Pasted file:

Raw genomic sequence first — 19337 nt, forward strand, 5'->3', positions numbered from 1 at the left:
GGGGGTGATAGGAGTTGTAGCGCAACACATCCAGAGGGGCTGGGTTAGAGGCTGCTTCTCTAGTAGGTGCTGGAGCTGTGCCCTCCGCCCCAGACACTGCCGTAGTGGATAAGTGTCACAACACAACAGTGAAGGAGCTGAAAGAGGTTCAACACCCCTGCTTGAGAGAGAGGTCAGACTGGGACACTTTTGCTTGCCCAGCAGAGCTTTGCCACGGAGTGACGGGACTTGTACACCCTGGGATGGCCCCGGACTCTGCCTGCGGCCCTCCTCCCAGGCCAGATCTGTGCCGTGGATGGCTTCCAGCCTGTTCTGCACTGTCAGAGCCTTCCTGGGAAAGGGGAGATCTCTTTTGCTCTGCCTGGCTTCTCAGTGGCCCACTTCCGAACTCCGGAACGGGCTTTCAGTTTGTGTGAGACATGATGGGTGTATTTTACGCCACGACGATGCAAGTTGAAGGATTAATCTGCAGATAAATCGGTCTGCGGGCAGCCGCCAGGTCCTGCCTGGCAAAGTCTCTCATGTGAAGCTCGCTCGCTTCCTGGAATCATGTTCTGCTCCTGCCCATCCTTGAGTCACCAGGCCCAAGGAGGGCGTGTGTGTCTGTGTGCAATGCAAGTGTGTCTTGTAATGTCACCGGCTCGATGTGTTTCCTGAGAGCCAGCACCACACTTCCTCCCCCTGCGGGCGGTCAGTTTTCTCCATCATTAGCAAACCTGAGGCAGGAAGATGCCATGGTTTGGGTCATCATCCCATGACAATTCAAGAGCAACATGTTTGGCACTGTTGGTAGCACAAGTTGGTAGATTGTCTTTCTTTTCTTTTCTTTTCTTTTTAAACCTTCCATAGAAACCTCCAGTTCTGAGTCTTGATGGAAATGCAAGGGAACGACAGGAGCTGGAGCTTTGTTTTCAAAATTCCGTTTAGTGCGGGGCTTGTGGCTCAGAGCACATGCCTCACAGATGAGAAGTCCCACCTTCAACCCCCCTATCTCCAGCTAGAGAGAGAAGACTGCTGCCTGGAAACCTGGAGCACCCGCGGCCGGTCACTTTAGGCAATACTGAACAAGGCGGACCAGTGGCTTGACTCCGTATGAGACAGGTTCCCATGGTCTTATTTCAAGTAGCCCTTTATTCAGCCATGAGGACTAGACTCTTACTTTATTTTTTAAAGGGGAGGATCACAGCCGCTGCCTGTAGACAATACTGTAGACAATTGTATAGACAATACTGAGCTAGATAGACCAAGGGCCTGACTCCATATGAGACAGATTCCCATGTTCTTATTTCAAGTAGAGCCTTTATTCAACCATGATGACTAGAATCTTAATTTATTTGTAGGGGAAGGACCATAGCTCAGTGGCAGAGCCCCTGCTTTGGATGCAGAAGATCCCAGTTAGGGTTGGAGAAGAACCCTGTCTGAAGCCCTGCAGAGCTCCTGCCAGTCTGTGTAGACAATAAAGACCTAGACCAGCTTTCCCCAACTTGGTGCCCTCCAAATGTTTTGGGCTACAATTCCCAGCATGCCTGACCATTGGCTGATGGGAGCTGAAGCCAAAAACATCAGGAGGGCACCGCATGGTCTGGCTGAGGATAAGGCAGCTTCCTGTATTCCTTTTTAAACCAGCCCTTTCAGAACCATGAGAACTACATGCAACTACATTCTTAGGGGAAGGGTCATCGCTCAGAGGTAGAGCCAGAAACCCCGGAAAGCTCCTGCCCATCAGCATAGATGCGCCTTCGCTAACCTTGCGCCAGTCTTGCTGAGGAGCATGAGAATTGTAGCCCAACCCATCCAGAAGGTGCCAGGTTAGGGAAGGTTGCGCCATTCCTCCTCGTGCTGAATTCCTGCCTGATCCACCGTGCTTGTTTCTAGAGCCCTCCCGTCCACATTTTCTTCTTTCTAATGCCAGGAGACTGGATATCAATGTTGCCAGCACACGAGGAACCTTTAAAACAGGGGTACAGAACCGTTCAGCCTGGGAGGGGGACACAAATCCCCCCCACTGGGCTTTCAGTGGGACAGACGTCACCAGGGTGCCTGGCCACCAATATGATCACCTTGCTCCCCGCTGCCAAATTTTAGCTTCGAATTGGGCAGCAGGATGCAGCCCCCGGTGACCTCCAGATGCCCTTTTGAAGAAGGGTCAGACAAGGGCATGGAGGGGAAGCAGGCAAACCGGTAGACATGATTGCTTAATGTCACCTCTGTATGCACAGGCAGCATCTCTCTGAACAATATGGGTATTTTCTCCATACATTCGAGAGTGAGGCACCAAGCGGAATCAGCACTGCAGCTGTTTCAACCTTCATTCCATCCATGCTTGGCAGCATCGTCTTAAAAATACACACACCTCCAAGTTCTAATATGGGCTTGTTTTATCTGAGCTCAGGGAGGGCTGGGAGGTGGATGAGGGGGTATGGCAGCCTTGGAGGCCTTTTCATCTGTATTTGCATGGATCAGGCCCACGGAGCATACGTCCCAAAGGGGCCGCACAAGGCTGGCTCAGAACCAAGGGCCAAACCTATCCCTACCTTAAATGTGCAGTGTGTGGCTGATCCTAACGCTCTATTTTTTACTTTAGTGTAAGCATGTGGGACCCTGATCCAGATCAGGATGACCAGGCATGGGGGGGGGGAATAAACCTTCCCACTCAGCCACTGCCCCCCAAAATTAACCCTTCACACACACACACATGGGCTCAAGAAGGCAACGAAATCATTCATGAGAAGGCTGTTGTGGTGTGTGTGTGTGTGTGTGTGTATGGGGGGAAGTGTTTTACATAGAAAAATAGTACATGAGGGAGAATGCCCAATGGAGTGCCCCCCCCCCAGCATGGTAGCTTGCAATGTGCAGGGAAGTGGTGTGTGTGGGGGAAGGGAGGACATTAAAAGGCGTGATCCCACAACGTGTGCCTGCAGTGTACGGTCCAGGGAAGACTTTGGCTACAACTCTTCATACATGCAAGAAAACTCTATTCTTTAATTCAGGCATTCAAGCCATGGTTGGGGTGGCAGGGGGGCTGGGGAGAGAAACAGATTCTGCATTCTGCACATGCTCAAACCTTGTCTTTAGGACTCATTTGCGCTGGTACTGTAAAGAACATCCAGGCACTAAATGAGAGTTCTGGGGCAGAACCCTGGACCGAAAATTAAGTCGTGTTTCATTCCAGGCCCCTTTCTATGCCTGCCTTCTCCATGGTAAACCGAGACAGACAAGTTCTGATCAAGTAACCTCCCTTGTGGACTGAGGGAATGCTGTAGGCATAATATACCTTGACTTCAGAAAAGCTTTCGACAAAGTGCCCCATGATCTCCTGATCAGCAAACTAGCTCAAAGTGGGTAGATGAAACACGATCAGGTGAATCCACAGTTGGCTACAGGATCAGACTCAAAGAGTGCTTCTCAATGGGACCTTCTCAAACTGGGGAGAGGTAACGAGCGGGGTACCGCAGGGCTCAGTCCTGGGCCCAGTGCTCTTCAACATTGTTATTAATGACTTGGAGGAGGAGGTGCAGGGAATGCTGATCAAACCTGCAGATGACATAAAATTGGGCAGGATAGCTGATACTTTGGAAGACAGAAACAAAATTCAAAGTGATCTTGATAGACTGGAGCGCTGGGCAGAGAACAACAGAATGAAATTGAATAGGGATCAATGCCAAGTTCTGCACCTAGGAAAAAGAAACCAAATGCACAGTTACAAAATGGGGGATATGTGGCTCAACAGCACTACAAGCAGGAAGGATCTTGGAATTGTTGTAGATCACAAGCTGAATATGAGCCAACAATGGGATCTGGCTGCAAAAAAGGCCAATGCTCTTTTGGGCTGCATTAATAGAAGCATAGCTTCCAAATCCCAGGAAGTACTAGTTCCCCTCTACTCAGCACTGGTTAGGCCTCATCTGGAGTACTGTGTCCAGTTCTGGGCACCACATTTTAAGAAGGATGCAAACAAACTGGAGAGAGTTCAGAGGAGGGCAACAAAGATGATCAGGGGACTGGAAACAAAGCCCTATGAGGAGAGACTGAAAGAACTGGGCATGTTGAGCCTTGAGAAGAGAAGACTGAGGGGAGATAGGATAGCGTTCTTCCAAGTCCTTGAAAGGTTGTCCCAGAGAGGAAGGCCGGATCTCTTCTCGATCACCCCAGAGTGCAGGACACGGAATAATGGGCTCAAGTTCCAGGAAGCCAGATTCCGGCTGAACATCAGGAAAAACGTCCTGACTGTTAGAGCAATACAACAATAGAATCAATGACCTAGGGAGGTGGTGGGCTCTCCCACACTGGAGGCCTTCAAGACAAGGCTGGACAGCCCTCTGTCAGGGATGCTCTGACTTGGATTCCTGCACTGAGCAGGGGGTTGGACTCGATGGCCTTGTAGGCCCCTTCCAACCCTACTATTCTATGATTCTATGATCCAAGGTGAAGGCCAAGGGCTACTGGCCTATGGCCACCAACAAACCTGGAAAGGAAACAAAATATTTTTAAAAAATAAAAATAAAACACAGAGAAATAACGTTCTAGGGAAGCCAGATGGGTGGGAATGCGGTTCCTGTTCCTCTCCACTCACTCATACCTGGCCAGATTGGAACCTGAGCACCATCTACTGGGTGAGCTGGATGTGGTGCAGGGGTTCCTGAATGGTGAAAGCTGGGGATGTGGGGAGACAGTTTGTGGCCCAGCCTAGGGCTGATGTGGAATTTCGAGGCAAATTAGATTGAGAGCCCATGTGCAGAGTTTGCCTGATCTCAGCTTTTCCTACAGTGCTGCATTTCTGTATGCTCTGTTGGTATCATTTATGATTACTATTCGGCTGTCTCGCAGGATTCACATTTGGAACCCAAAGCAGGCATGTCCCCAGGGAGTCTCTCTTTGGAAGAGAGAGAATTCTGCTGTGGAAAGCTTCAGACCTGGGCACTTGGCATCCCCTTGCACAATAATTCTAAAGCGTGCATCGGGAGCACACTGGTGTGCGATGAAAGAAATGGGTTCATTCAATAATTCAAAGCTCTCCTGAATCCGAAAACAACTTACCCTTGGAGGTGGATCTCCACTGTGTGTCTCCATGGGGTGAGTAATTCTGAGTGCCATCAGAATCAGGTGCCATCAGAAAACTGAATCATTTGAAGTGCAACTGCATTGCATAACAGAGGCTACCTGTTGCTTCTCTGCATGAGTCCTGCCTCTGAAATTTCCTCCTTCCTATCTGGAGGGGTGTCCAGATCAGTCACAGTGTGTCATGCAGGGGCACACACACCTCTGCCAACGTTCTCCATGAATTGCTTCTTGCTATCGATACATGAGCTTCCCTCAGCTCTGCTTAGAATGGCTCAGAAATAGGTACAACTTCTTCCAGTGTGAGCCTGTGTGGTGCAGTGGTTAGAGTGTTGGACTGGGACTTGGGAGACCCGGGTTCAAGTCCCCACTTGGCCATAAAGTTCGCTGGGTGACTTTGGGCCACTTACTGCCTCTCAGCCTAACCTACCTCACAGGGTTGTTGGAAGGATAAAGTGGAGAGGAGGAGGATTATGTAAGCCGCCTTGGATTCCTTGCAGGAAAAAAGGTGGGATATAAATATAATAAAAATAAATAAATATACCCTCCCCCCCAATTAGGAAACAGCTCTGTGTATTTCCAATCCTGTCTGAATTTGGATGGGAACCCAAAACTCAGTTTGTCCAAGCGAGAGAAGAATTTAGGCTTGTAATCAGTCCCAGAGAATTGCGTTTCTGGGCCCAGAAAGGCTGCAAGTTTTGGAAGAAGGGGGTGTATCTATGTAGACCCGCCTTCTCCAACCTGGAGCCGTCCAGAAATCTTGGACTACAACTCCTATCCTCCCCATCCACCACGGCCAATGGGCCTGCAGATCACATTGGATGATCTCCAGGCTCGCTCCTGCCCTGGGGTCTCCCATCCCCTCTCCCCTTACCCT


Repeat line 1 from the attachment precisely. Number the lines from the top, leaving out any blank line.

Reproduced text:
Raw genomic sequence first — 19337 nt, forward strand, 5'->3', positions numbered from 1 at the left: